jl07This blog takes a look at episodes from the Justice League animated series from a tabletop roleplaying game perspective, both in terms of game design and game play.

Obligatory Spoiler Warning: I will be discussing the events of the episode in the post. If, for some reason, you’re interested in the show and this blog and have not seen the show, go and do that first. The blog will make much more sense, and you won’t have your enjoyment of the show spoiled. You Have Been Warned.

“The Enemy Below” – Part 2

Going after the missing Aquaman and following up on evidence that someone in Atlantis is behind a plot to assassinate him, the League falls victim to Atlantean perimeter defenses and is captured. Atlantean synaptic headbands leave them largely powerless and in the clutches of Orm, who intends to execute them as he leads an attack on the surface world.

So, Aqauman is largely a joke in fan circles, thanks to versions like the Super-Friends, but Justice League offers us quit possibly the most badass Aquaman ever: Orm chains Aquaman to a rock and pins his infant son there by his swaddling blanket before blasting the rock and sending it sliding into a volcanic trench. Aquaman is able to break one of the chains by sheer effort, but cannot break free of the other. So he severs his own hand in order to save his son! (This, by the way, is far cooler than the comic book version, where Aquaman’s hand gets eaten by piranha.)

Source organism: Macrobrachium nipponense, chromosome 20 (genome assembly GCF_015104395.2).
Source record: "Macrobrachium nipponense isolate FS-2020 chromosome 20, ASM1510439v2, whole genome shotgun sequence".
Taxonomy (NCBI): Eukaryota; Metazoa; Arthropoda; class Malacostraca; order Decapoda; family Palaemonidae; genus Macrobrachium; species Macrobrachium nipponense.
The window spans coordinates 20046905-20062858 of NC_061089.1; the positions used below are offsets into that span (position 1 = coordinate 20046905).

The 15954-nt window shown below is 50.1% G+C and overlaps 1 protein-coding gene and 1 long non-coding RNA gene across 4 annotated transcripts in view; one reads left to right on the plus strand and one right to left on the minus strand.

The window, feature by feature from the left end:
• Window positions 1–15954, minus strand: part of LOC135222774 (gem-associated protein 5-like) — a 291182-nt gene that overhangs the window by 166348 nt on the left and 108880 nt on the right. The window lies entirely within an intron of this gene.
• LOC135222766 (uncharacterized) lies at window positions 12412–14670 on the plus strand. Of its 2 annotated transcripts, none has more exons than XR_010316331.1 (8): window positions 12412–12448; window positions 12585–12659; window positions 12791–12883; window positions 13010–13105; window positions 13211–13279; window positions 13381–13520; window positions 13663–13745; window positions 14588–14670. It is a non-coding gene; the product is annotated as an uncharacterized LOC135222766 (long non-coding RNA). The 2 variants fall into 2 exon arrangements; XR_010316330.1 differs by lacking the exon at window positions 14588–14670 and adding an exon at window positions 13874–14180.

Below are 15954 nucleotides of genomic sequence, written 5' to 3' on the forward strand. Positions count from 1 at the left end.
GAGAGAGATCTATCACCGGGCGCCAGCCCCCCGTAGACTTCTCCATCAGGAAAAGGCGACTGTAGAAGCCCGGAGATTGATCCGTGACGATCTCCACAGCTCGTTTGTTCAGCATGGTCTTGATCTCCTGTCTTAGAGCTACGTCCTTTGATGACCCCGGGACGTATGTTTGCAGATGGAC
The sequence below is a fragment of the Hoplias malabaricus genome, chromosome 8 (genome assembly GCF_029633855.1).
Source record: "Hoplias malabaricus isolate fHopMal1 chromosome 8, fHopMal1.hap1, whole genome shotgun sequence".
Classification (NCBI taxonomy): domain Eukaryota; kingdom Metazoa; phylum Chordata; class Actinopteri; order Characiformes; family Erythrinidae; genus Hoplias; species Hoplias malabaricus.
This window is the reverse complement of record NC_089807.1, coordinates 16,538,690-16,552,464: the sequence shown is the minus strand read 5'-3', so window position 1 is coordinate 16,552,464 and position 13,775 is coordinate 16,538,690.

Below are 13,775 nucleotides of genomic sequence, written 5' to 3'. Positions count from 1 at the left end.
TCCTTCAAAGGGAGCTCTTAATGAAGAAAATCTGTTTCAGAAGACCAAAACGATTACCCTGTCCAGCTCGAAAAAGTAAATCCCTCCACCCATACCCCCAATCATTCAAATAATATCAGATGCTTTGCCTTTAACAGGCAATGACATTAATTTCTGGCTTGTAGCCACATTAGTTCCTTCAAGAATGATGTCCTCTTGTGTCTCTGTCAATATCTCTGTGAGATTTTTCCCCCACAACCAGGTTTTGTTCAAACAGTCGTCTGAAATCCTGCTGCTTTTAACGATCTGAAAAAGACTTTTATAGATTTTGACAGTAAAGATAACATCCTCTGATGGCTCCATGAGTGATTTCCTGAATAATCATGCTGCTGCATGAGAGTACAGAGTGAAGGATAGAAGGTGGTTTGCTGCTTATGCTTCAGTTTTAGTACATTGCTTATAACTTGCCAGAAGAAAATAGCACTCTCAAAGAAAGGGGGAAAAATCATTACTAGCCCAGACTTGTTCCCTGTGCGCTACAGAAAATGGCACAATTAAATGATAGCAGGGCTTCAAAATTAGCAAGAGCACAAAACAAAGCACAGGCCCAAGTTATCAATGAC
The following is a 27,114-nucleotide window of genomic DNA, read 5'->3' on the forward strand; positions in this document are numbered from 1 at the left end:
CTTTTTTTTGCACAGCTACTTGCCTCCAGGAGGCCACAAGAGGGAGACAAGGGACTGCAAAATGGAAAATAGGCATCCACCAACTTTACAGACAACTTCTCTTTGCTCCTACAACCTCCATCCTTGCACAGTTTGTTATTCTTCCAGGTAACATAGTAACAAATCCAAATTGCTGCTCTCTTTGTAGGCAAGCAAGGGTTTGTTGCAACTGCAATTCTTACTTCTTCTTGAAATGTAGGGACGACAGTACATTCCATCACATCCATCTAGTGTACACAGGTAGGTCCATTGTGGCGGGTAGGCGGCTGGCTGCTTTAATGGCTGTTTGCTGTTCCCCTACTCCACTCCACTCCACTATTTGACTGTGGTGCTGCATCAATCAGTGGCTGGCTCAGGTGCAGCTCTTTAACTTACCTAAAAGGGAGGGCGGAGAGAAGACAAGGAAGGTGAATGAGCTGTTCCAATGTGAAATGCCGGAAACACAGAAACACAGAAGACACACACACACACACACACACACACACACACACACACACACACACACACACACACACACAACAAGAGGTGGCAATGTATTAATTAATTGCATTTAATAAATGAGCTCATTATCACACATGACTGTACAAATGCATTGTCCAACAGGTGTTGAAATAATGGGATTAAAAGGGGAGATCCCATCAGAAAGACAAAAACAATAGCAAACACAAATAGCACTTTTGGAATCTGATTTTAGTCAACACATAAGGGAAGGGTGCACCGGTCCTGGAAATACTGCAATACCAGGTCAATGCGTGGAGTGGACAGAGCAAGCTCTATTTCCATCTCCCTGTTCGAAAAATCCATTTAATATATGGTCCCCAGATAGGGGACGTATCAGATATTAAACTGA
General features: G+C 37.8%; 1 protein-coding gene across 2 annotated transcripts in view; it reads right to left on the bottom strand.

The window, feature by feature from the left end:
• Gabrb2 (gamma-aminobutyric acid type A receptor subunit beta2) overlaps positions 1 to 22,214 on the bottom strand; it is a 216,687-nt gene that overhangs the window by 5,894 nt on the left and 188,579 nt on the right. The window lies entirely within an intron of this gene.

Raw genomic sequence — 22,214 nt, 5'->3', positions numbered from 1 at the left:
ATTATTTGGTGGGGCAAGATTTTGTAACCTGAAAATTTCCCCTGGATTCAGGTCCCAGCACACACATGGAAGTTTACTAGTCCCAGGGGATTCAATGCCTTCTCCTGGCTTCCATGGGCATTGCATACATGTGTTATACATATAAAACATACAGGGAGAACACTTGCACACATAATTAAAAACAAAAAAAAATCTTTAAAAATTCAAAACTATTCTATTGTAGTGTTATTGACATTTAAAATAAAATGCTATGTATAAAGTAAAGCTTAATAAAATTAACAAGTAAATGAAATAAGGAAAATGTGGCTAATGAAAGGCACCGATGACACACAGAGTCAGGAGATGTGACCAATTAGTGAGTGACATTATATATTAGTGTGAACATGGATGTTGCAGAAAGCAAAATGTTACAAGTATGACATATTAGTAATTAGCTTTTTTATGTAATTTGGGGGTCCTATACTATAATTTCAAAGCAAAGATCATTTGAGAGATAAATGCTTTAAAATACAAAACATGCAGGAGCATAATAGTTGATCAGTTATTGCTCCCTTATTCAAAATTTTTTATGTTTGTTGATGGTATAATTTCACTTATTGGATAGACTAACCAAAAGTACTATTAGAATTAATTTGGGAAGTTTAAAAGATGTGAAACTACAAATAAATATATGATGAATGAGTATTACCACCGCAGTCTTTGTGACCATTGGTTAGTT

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Re: Animated • Justice League “The Enemy Below” – Part 1

jl06I’m back! So, after a summer and early fall featuring GenCon, a trip out to Seattle, moving into a new house, and starting my own publishing imprint, I’m trying to get back into the regular swing of things, including this blog. We’ll see how the numbers look in terms of folks actually reading it, but I’m likely to keep going at least through the first season of Justice League because I’m a bit of a completist. So, without further ado…

Obligatory Spoiler Warning: I will be discussing the events of the episode in the post. If, for some reason, you’re interested in the show and this blog and have not seen the show, go and do that first. The blog will make much more sense, and you won’t have your enjoyment of the show spoiled. You Have Been Warned.

“The Enemy Below” — Part 1

When the Atlanteans get territorial, they sink a nuclear submarine that enters their sovereign waters, bringing the Justice League rushing to the rescue. Once again, the Javelin is an excellent plot device: having submersible capabilities and breathing masks on-board to get the heroes where the action is.

Note that Superman and Wonder Woman (by definition the strongest heroes around) strain to push the Atlantean warships into each other. This is an example of how Strength scales in the comics. Some versions of Superman juggle planets while the animated series version can catch a falling airliner (as in the initial arc of the Superman animated series) but strains to keep it from crashing.